The Finance Bill is likely to receive just a few hours of scrutiny before
parliament is dissolved for the general election.
With prime minister Gordon Brown announcing
May for the General Election, it is understood that the bill will
be given a likely four hours tomorrow in Parliament to be signed off.
The last pre-election Finance Bill in 2005 received fours hours’ scrutiny
across 106 clauses, of which just 13 received any debate at all.
“We are worried that many of these clauses – including three new taxes – will
be rushed into law with no meaningful debate. This is not a recipe for good tax
law. I hope the Government will hold back a majority of their proposals for a
post-election Finance Bill,” said
policy director John Whiting.
“There are many complex, technical measures in the bill. Many have been
consulted on but even sensible ideas benefit from going through proper
parliamentary scrutiny to make sure there are no loopholes or unintended
The CioT raised particular worries that plans to restrict pensions tax relief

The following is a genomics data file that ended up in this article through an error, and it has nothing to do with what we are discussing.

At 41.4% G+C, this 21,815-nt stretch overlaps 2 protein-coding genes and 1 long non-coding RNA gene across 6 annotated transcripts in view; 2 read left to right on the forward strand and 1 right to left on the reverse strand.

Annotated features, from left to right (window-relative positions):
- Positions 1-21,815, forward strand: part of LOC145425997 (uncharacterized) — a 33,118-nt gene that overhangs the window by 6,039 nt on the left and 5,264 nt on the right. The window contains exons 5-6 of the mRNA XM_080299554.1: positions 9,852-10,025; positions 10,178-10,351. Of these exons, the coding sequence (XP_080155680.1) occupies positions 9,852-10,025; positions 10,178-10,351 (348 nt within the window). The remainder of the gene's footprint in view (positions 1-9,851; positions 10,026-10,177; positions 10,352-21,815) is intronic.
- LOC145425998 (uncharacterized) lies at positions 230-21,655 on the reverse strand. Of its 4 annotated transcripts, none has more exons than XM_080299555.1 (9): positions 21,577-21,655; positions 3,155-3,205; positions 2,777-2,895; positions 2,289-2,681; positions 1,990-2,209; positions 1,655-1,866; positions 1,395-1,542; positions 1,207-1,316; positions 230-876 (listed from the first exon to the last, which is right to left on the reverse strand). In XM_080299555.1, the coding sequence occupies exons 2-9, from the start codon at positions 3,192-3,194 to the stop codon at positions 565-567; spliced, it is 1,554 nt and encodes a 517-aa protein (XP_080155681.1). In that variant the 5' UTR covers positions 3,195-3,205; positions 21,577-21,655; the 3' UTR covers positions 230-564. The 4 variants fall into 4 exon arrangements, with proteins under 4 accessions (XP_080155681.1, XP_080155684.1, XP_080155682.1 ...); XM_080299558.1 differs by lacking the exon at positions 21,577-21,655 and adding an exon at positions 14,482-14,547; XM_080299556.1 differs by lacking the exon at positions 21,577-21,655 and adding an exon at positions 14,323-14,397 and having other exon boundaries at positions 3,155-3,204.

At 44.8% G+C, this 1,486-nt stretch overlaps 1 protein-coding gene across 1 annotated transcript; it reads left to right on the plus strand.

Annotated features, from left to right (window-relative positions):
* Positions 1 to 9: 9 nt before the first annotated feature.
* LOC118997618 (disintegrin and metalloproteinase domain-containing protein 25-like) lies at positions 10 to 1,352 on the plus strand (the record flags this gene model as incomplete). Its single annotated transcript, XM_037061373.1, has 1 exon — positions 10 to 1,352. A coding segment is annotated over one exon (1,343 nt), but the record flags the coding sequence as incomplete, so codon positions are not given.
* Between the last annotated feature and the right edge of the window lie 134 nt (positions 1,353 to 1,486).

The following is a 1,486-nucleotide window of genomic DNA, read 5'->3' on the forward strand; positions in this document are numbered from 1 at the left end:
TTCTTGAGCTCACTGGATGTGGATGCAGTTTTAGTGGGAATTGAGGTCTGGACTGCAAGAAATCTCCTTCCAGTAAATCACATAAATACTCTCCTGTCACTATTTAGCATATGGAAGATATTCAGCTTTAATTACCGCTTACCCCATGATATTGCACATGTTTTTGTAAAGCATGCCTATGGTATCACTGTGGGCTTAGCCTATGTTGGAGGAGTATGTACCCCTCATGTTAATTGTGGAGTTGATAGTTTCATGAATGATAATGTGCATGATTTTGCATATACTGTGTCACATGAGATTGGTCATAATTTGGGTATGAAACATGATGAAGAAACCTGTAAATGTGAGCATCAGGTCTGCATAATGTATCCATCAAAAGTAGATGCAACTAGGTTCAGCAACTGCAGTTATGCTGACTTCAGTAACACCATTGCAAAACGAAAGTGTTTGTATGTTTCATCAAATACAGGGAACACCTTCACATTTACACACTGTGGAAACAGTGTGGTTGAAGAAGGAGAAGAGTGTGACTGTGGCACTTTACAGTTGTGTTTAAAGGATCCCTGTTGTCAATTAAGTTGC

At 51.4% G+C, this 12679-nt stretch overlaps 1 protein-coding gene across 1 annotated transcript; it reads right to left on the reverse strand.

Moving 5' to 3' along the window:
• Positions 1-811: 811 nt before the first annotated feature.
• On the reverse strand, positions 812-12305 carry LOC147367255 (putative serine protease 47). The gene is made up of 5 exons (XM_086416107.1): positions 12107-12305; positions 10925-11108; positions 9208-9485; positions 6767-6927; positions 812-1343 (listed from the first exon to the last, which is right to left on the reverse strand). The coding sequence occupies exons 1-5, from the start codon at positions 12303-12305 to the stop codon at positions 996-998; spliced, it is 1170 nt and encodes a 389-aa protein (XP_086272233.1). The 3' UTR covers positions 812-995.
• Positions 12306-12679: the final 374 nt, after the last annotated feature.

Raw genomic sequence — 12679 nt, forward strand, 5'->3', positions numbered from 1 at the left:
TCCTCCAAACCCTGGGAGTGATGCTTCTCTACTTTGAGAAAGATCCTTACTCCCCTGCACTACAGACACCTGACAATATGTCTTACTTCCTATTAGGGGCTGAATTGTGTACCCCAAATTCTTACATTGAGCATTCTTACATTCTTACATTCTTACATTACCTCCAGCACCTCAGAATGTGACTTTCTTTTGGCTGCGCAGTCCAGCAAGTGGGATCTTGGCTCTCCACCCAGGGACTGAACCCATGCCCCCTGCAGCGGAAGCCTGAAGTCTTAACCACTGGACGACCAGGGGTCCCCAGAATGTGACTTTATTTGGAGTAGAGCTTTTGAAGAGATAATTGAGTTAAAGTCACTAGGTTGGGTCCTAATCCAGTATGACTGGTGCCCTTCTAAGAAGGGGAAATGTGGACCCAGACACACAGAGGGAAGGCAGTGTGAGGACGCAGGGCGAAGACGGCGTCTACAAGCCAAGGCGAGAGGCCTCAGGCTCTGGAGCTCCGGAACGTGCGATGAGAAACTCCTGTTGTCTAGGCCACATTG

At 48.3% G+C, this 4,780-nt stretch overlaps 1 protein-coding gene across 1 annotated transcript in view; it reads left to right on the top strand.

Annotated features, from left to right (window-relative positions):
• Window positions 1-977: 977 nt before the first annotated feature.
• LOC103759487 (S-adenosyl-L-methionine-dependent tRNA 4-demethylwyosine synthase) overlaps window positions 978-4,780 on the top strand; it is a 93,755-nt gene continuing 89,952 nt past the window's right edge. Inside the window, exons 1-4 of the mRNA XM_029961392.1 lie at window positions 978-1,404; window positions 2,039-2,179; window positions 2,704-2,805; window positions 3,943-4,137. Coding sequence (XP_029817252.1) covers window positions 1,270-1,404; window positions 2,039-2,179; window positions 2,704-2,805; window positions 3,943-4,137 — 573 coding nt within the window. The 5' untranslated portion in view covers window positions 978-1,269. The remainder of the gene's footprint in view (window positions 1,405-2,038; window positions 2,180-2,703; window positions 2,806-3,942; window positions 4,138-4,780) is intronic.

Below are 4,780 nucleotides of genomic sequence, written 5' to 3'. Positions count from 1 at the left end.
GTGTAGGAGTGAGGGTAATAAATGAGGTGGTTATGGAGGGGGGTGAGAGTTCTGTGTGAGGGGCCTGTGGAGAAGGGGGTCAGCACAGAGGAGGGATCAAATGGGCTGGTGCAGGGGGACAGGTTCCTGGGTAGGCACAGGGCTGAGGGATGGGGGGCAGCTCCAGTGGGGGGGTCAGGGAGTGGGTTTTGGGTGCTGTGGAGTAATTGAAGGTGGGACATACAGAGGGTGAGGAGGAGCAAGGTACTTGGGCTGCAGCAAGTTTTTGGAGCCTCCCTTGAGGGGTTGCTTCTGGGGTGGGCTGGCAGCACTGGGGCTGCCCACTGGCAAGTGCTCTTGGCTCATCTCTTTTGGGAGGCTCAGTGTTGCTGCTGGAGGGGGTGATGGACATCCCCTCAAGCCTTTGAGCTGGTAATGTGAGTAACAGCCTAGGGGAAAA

on higher earners were going forward in an “over-complex way”.
“The proposals as framed will lead to substantial increases in costs for
employers and the pensions industry generally.
The pensions restriction does not come into effect until April 2011 so there
is no reason why it cannot be delayed until a post-election Finance Bill, where
it can be properly scrutinised, and alternative proposals for achieving the
government’ s objectives in this area considered,” Whiting added.
The England and Wales Cricket board has hit HMRC for six in its VAT battle with the government department
The proposed moratorium would last for three months, with the possibility of an extension, if needed
EC adopts rules on the reporting by multinational companies of tax-related information
A thorough government review into the efficiency of HMRC is badly needed, the president of the ATT has claimed